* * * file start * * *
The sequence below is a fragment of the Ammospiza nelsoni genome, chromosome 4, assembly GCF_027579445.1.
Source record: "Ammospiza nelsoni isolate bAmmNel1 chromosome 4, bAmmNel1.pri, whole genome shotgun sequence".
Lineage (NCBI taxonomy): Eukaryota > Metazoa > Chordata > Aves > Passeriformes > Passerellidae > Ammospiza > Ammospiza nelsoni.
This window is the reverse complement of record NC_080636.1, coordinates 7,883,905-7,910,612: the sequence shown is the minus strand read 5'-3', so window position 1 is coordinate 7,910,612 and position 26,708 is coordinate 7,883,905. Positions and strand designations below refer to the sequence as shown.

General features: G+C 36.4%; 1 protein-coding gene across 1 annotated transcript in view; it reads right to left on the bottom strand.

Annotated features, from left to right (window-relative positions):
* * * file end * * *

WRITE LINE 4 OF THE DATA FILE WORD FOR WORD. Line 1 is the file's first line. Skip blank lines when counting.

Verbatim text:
This window is the reverse complement of record NC_080636.1, coordinates 7,883,905-7,910,612: the sequence shown is the minus strand read 5'-3', so window position 1 is coordinate 7,910,612 and position 26,708 is coordinate 7,883,905. Positions and strand designations below refer to the sequence as shown.